What is it?
By digital technology we mean the use of computer and technology assisted strategies to support learning within schools. Approaches in this area vary widely, but generally involve:
- technology for students, where learners use programs or applications designed for problem solving or open-ended learning; or
- technology for teachers, such as interactive whiteboards or learning platforms.
How effective is it?
Studies consistently find that digital technology is associated with moderate learning gains: on average, an additional four months’ progress. However, there is considerable variation in impact.
Evidence suggests that technology approaches should be used to supplement other teaching, rather than replace more traditional approaches. It is unlikely that particular technologies bring about changes in learning directly, but some have the potential to enable changes in teaching and learning interactions. For example, they can support teachers to provide more effective feedback or use more helpful representations, or they can motivate students to practise more.
Studies suggest that approaches which individualise learning with technology (such as one to one laptop provision where students work through learning activities at their own pace, or individual use of drill and practice software) may not be as helpful as small group learning with technology or the collaborative use of technology.
There is clear evidence that digital technology approaches are more beneficial for writing and mathematics practice than spelling and problem solving, and there is some evidence that they are more effective with young learners.
Despite large-scale implementation of digital technology for teaching and learning in Australian schools, there remains a limited amount of research into its impact on student learning and achievement. The available research focuses mainly on the implementation of particular programs within a school or a community of schools, examining changes in student engagement and motivation. A few studies also examine changes in academic outcomes that result from digital technology use. The research results are varied despite some positive impacts observed.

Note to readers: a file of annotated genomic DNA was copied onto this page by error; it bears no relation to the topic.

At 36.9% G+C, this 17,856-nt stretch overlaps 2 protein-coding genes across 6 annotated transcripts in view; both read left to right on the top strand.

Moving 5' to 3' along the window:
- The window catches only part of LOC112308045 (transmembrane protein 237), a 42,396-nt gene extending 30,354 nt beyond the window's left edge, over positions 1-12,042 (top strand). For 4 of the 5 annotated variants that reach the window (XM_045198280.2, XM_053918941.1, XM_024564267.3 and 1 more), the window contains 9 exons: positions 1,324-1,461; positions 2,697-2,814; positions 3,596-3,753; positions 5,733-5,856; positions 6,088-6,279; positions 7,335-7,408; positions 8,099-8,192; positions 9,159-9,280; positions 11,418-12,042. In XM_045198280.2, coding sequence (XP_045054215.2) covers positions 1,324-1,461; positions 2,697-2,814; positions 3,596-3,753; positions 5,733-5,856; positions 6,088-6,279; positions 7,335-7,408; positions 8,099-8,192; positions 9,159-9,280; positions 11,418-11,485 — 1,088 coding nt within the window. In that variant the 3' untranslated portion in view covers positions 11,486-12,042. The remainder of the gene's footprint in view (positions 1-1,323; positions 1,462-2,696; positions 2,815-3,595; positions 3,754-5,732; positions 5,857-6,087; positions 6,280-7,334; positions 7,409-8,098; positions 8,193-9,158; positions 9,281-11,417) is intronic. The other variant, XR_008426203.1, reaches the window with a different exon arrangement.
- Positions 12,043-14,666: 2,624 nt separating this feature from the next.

A study published in 2013 used a randomised controlled trial to assess the impact of a computer-based programme on struggling early readers in the Northern Territory. The approach appeared to have a particular impact on the phonological awareness of Indigenous students.
How secure is the evidence?
There is extensive evidence of positive effects across age groups and for most areas of the curriculum. However, the variation in impact and the range of technologies available suggest that it is always important to monitor the impact on learning of any new approach.
The pace of technological change means that the evidence is usually about yesterday’s technology rather than today’s, but average effects have remained consistent for some time, suggesting that the general message of – on average – moderate positive impact is likely to remain relevant.
What are the costs?
The costs of investing in new technologies are moderate but they are already part of the society we live in and many schools are already equipped with computers and interactive whiteboards. The evidence suggests that schools may not take into account or budget for the additional training and support costs, which are likely to make the difference to how well the technology is used. Expenditure is estimated at $600 per student for initial equipment costs and a further $1,000 per class ($40 per student) for professional development and technical support.
What should I consider?
Effective use of digital technology is driven by learning and teaching goals rather than a specific technology: the technology is not an end in itself. You should be clear about how any new technology will improve teaching and learning interactions.
New technology does not automatically lead to increased achievement.
How will any new technology support students to work harder, for longer, or more efficiently, to improve their learning?
Students’ motivation to use technology does not always translate into more effective learning, particularly if the use of the technology and the desired learning outcomes are not closely aligned.
Teachers need support and time to learn to use new technology effectively. This involves more than just learning how to use the hardware or software; training should also support teachers to understand how it can be used for learning.